Liberty Girl #2 also earns three Tonys.
Chris Yambar's Meow Wow! 2 [Airwave; $3.50] is so kid-friendly that over half of the issue is either written or drawn by kids. Their inexperience makes for uneven material, which is only partially overcome by the sheer enthusiasm of its creators. Among the comic's featured players are Itsi Kitsi, Ninja Dot, Heart Girl, See-Thru Baby, and the for-real pre-teen musical act called Shisho. The issue is pleasant and I certainly applaud Yambar's encouraging young talent. But good intentions don't insure success. The best I can do for this issue is two Tonys.
For information on how to order this and other Yambar comics, head over to:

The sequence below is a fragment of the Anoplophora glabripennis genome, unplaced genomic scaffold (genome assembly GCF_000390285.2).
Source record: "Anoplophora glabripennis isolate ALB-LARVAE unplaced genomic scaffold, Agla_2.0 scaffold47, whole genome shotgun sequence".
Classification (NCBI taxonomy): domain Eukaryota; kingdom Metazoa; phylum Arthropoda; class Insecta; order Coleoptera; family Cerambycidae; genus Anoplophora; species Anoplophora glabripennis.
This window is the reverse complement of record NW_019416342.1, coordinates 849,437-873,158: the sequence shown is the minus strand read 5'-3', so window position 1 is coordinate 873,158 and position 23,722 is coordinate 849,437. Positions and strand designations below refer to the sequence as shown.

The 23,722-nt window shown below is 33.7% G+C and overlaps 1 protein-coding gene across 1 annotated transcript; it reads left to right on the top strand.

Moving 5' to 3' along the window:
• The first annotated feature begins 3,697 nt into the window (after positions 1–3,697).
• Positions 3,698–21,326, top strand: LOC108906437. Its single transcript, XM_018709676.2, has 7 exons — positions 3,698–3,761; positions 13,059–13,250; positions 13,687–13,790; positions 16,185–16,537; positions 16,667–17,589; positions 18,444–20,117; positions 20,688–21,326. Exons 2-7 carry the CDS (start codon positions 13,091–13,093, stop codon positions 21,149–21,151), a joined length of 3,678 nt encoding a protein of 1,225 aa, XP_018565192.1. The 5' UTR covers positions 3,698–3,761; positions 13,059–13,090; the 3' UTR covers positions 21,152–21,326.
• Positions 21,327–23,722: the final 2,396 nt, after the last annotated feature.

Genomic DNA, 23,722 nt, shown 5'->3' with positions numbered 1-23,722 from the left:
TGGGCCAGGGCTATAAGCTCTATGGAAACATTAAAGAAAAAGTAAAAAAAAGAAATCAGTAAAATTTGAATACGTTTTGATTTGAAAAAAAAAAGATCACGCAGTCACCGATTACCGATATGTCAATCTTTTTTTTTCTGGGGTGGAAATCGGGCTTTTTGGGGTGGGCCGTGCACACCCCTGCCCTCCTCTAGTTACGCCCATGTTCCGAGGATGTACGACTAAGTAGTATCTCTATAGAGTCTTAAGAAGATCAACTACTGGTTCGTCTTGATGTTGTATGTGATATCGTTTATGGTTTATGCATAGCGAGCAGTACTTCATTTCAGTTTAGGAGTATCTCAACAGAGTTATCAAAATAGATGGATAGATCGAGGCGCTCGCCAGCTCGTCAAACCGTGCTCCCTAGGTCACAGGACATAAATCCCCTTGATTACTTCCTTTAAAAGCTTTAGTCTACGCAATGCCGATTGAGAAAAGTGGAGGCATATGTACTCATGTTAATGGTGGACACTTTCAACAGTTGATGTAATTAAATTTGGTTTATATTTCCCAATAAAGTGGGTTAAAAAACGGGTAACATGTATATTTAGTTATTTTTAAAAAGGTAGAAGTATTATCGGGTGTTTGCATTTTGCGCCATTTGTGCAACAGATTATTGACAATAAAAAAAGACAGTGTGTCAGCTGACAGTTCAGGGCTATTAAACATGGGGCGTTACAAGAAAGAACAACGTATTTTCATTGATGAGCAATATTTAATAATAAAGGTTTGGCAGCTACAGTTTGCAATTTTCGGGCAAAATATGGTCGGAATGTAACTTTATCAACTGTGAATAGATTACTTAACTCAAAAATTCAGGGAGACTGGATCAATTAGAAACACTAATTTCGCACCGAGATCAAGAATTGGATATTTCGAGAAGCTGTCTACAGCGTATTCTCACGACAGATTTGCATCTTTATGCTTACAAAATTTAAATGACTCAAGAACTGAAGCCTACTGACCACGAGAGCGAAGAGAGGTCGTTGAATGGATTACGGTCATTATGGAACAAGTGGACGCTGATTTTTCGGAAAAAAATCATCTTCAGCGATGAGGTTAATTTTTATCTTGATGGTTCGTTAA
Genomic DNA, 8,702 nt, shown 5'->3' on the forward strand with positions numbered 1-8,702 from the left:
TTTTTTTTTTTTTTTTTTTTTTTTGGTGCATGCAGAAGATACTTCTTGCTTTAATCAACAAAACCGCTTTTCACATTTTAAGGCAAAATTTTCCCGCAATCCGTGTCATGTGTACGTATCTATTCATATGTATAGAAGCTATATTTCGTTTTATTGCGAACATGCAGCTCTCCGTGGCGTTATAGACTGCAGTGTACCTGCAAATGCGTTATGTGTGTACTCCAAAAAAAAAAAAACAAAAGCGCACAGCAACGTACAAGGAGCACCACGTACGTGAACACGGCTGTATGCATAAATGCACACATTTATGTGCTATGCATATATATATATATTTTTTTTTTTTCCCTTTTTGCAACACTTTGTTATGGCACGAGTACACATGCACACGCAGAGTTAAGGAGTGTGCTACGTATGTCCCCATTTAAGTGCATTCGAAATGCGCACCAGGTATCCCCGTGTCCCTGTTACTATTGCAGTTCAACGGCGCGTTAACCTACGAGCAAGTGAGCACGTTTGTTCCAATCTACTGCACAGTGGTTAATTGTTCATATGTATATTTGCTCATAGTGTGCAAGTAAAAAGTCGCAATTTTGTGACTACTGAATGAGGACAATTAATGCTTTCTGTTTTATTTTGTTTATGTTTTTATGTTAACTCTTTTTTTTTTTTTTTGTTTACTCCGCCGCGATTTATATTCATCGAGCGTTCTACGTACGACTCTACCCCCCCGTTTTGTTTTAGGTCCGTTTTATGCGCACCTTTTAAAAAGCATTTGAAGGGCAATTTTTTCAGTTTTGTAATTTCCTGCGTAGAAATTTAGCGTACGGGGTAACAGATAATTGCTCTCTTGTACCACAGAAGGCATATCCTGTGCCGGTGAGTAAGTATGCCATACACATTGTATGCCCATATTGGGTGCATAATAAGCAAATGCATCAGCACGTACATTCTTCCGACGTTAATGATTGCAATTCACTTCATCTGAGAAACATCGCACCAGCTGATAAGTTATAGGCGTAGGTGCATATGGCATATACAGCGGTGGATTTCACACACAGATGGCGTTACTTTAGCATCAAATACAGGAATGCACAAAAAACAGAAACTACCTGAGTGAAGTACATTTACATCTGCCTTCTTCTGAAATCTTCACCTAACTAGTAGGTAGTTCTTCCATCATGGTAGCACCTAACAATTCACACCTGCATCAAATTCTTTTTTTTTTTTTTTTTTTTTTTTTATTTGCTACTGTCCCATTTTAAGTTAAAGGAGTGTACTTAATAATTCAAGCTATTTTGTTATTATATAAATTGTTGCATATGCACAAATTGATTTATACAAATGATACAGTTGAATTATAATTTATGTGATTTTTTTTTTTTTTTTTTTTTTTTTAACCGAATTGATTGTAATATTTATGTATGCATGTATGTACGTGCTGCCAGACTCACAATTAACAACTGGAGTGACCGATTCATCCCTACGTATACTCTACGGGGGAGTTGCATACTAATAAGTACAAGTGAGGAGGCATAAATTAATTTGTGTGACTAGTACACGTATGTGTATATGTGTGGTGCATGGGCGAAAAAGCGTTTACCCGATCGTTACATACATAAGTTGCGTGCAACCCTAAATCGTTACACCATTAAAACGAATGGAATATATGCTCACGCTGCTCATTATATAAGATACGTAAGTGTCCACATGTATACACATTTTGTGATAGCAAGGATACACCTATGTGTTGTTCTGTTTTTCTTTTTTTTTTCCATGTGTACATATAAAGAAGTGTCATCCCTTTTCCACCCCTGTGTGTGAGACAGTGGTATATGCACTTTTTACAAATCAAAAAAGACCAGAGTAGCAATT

Nik Havert gave me a trio of his Pickle Press comics. Agent Z #1 [$2.50] is a well-written and well-drawn adventure series. Zachary Ash is a government agent who should be dead several times over, but isn't. Indeed, it appears he can't be killed; this is a matter of confusion, concern, and even fear for him and his partner Mark. Written by Havert and drawn by Federico Zumel (pencils) and Timothy Shea (inks), this first issue intrigued me enough to earn three Tonys. I'm hoping Havert sends me future issues so I can see where Agent Z goes from here.
In Rocket Girl #2 [Pickle Press; $2.25], a young woman seeks to attract the romantic attention of a super-hero by becoming a super-heroine herself. She does this with the assistance of her fashion designer friend and her genius inventor uncle. She defeats her first super-villain by accident, but that evil lady isn't about to stay defeated.